At present, the treatment of viral infection is mainly IFN-α combined with antiviral drugs. The adverse reactions of this regimen include leukopenia, coagulopathy and anemia. TLR plays an important role in the bio-recognition process of viruses and microorganisms, therefore it’s a potential drug target. TLR agonists are small in dosage and have few adverse effects, and have great advantages in treating bacterial and viral infections. Moreover, many TLR-targeted drugs have the functions of treating infection and tumor, and help to reduce the burden of medication.

R-848 activates TLR7 and TLR8, which can be used to treat HCV and other viral infection. TLR7 agonist ANA773 can also treat HCV infection while treating tumors. TLR4 agonist monophosphoryl lipid A (MPL) is able to induce IFN-β and regulate CD80/86 with low toxicity which is used as a vaccine adjuvant in LPS, component of HBV and human papilloma vaccine.

  • Autoimmune diseases and other disease drugs

For viral infections and autoimmune diseases, there is a lack of clinically accurate and effective drugs, and TLR-targeted drugs directly target the upstream targets of infection and immune system, curb the source of disease, bring a glimmer of light to such patients. Allergic reactions usually begin with a stronger T-helper 2 cell (Th2) response, induce cytokines, activate antigen-presenting cells, and then induce Th1 responses. The TLR signal can counteract Th2 response and regulate natural immunity, providing an important target for the treatment of diseases such as allergies and asthma.

According to reports, TLR9 agonist IMO 2134 can indirectly regulate Th1 response, and has been observed in animal models; AVE0675, SAR-2119 alone or in combination have anti-allergic effects, AVE0675 has passed Phase I clinical trial; DIMS0150 can treat corticosteroid-resistant ulcerative colitis. TLR9 targeted therapy is very beneficial for patients who are treated with IFN-β and develop resistance or adverse reactions.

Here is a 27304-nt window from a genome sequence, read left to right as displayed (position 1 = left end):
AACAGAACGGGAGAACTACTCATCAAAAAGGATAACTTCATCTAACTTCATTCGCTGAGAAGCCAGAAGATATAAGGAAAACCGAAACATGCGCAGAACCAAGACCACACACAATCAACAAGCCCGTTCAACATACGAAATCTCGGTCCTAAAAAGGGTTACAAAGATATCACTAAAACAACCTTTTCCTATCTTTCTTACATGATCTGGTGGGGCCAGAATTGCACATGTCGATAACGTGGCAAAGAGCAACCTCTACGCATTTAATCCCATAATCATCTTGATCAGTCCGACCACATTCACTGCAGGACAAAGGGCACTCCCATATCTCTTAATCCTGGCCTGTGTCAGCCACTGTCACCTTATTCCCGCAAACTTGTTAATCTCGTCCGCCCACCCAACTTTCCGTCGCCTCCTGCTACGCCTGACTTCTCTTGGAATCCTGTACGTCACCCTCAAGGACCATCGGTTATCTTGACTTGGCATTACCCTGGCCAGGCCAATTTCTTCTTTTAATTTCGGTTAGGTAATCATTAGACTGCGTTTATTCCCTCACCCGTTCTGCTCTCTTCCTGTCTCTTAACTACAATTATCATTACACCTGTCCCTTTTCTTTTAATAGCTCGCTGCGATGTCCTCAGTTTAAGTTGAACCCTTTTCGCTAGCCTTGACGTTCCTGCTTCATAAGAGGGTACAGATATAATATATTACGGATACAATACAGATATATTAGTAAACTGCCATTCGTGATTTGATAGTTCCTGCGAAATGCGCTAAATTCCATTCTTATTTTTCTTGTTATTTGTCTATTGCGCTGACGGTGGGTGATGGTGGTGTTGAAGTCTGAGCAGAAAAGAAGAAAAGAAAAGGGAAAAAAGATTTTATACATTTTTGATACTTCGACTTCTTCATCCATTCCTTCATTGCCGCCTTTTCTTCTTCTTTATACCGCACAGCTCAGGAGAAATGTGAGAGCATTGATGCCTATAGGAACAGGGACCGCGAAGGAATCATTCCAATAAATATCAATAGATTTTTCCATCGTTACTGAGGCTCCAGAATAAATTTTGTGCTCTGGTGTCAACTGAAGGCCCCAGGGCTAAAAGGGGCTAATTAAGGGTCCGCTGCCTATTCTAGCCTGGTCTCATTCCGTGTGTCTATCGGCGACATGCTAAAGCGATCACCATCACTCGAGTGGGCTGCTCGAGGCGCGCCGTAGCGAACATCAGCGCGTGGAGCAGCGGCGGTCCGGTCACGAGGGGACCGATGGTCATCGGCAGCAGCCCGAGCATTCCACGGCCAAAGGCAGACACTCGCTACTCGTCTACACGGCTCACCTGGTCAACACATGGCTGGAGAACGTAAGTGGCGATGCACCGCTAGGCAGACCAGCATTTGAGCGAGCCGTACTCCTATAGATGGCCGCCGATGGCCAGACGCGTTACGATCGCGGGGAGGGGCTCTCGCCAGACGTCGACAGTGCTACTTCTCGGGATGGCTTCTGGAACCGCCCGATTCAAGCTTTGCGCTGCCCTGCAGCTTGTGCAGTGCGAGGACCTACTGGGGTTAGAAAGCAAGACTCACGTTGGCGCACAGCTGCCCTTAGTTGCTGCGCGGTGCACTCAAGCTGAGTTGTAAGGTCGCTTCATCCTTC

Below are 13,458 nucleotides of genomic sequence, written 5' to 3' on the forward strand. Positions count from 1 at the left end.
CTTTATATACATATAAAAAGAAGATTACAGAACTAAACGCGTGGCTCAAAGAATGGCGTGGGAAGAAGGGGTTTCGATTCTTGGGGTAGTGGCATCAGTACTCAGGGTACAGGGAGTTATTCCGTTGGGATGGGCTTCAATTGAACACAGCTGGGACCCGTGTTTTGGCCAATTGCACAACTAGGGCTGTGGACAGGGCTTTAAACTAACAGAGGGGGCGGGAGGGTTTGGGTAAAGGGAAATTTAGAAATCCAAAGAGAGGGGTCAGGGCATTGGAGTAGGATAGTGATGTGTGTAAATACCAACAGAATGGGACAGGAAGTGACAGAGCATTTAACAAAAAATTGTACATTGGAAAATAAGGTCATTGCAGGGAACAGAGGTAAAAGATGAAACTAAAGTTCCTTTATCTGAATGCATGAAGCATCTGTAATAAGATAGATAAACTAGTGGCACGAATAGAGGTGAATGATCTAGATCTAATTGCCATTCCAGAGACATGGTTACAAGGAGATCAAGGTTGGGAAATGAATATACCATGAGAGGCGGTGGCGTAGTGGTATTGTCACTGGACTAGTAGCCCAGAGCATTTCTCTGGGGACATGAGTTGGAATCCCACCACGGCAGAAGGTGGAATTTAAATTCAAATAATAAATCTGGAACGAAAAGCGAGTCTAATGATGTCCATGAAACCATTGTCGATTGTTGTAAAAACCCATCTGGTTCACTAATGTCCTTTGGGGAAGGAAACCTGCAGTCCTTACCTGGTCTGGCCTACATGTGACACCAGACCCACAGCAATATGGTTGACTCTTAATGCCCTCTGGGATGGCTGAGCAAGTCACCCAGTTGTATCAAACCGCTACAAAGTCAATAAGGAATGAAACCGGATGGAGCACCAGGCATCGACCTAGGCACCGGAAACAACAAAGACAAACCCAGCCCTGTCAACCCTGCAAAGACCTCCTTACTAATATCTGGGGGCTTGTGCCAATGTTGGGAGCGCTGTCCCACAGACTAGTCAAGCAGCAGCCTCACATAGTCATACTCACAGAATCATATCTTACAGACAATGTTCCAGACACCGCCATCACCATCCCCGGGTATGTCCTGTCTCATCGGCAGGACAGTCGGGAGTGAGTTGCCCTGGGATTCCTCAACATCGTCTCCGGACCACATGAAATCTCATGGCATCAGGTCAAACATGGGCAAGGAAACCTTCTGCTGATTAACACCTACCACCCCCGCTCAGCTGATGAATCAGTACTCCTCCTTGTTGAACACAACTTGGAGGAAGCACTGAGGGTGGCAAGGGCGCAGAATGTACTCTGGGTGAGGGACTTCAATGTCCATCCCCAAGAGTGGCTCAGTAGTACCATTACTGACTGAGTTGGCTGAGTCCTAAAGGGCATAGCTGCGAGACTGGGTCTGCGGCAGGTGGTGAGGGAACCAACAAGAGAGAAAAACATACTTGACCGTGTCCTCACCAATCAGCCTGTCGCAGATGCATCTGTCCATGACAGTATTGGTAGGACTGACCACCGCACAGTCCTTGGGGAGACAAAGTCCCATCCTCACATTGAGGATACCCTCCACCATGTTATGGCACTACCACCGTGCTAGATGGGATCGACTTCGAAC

TLR antagonist drugs

TLR antagonists are immunosuppressive agents that can be used to treat diseases which immune system is abnormally activated, such as sepsis, systemic lupus erythematosus (SLE), and rheumatoid arthritis (RA). The TLR9 antagonist hydroxychloroquine (HCQ) is currently one of the drugs for the treatment of SLE and RA, and it also antagonizes TLR7 and TLR8. The compound inhibitor CPG-52364 antagonizes TLR7, TLR8 and TLR9, and can inhibit natural immune diseases such as SLE (animal experiments). Similar drugs IRS 954, IMO-3100 are also under research. Based on the study of TLR4-MD2-LPS complex, inhibiting the binding of lipid A to TLR4 has become a breakthrough point in the study of TLR4 antagonists. The representative substance eritoran has entered the phase III clinical trial. Structural modifications of lipid A, such as CRX-527, also have therapeutic potential. In addition, AV411 and TLR4 antagonist antibody NI-0101 are also under investigation. Monoclonal antibody OPN-305 and small molecule AP177 can antagonize TLR2 and have immunosuppressive effect; production of TNF-α and IL-6 is reduced in TLR2 gene-deficient mice, and tumor growth is slowed down.

Other drugs

The components currently used for TLR-targeted drug screening include receptor agonists, antagonists, neutralizing antibodies, and signaling pathway regulatory molecules, etc. The main strategy is to activate TLRs with ligand mimetics, inhibit receptors with antagonists, or use antibodies and small molecular substances inhibit the TLR pathway. In addition, microRNAs (miRNAs), kinases and viral proteins, nucleic acids also have considerable potential in this field.

Phase Code Name (CD) Generic Name (GN) Organization Condition
Phase I VTX-1463 VentiRx Pharmaceuticals (Originator); Rhinitis, allergic
Phase I CpG-685;

GNKG-168

SBI Biotech (Originator); Children’s Hospital Los Angeles; Leukemia, acute myeloid; Leukemia, acute lymphocytic; Leukemia, B-cell chronic lymphocytic
Phase I RNA-144101 University of Kentucky (Originator); Geographic atrophy
Phase I 3M-052;

MEDI-9197

Telratolimod (Prop INN) 3M Pharmaceuticals (Originator); MedImmune; Cancer, solid tumor; Immunological Disorders; Cutaneous T-cell lymphoma